I think one is as likely to be exposed to tapeworm larva from cats bringing mice into the house as encountering larger prey and predators.

    The wolf/tapeworm stories seem to be an example of scare tactics, although ingesting tapeworm eggs from any source is a potential serious problem, one very different than an intestinal infection of larva that grow into mature tapeworms. The recent story from Butte news station KTVM, by passing on the idea that wolves are introducing something new in the region is, in my opinion, irresponsible.

    • Interesting!

      Yes, it’s the larval tapeworm that is by far the more dangerous, and there are number of such species where humans (and/or other animals) are the dead end for tapeworms. Thus only larva develop. Humans are the definitive host for the following, and so, while disgusting, these are less dangerous. I got this list from Wikipedia: Taenia saginata (beef tapeworm)/Taenia asiatica/Taenia solium (pork tapeworm) (Taeniasis/Cysticercosis) · Hymenolepis nana/Hymenolepis diminuta (Hymenolepiasis– rat tapeworm); Diphyllobothrium latum (Diphyllobothriasis — fish tapeworm). This means humans grow the big mature worm. The pork tapeworm can also cause a larval infestation.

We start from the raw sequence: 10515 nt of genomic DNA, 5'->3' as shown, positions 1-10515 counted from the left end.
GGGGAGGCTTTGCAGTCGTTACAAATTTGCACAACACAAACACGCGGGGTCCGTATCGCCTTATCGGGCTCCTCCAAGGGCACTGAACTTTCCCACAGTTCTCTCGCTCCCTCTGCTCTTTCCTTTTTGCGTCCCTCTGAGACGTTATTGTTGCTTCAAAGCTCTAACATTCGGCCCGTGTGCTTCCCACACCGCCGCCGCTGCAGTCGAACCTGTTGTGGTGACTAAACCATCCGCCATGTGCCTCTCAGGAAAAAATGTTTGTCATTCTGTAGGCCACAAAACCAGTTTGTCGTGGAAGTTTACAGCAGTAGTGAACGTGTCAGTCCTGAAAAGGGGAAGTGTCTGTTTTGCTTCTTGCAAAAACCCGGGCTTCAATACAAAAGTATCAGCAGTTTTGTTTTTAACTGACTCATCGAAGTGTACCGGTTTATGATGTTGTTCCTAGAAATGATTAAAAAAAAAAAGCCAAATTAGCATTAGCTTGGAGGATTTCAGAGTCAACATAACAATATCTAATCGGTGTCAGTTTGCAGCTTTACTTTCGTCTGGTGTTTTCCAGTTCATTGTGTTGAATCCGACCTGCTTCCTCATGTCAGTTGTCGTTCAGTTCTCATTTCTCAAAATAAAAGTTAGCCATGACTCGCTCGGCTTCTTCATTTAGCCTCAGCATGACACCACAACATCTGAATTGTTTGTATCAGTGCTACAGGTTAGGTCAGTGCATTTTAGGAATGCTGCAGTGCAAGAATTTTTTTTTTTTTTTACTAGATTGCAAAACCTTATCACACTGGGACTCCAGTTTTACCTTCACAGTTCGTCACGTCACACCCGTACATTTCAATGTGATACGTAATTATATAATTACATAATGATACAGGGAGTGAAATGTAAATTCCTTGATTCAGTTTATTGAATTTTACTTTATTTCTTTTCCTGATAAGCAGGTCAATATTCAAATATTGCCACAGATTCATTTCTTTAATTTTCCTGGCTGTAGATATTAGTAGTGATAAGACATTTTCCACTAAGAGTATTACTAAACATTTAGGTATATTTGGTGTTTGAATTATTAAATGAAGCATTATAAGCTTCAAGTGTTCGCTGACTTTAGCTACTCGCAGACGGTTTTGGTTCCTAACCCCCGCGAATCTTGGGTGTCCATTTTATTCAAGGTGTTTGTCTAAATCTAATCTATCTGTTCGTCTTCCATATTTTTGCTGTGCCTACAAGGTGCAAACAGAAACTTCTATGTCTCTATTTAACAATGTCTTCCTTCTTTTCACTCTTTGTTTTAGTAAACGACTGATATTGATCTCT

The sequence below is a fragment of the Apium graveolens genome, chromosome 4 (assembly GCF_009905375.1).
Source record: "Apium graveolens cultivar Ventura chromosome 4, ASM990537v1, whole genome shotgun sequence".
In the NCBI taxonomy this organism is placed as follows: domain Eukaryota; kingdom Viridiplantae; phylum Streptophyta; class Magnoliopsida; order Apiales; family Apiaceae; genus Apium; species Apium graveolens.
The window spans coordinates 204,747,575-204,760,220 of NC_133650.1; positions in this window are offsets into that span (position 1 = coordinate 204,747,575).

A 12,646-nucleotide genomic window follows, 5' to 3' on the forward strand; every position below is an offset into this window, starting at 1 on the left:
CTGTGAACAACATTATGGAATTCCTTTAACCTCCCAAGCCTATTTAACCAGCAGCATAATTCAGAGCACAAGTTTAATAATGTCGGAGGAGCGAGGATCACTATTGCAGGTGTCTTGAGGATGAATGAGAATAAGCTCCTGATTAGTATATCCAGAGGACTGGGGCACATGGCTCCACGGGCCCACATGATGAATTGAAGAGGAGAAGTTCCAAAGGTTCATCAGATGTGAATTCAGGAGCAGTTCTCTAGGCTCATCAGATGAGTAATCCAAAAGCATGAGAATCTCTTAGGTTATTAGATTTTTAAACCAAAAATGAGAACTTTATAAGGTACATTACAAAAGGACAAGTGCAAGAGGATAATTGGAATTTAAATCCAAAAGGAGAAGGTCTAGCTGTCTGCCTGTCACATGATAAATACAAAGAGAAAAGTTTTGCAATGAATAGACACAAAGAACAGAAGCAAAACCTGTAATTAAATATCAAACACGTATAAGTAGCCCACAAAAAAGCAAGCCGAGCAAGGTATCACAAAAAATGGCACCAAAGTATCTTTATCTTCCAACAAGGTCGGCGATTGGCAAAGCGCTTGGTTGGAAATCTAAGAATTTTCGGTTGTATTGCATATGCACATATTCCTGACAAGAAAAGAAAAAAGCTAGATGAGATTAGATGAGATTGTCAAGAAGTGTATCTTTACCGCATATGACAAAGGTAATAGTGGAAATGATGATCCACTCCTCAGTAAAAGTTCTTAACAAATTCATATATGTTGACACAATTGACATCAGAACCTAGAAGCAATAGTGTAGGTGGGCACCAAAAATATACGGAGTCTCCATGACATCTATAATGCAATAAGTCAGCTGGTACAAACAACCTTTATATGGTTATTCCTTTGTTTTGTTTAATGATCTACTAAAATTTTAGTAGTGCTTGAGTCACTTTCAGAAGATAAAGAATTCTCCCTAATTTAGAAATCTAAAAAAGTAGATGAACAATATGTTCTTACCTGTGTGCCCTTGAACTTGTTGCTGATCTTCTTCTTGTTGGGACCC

There are a number of species of tapeworms for which the dog is the host of the mature worm but can also infest humans with mature worms or larva such as in Echinococcus. Getting infected from wolves (or sheep!) is very rare, but dogs, being so much more numerous and often in close contact with humans, are far more likely the source of any human infestation. I am amazed that some people sleep with their dog or dogs that are allowed on wander freely outdoors.

Calendar

January 2010
S M T W T F S
« Dec   Feb »
 12
3456789
10111213141516
17181920212223
24252627282930
31  

Quote

‎"At some point we must draw a line across the ground of our home and our being, drive a spear into the land and say to the bulldozers, earthmovers, government and corporations, “thus far and no further.” If we do not, we shall later feel, instead of pride, the regret of Thoreau, that good but overly-bookish man, who wrote, near the end of his life, “If I repent of anything it is likely to be my good behaviour."

~ Edward Abbey

%d bloggers like this: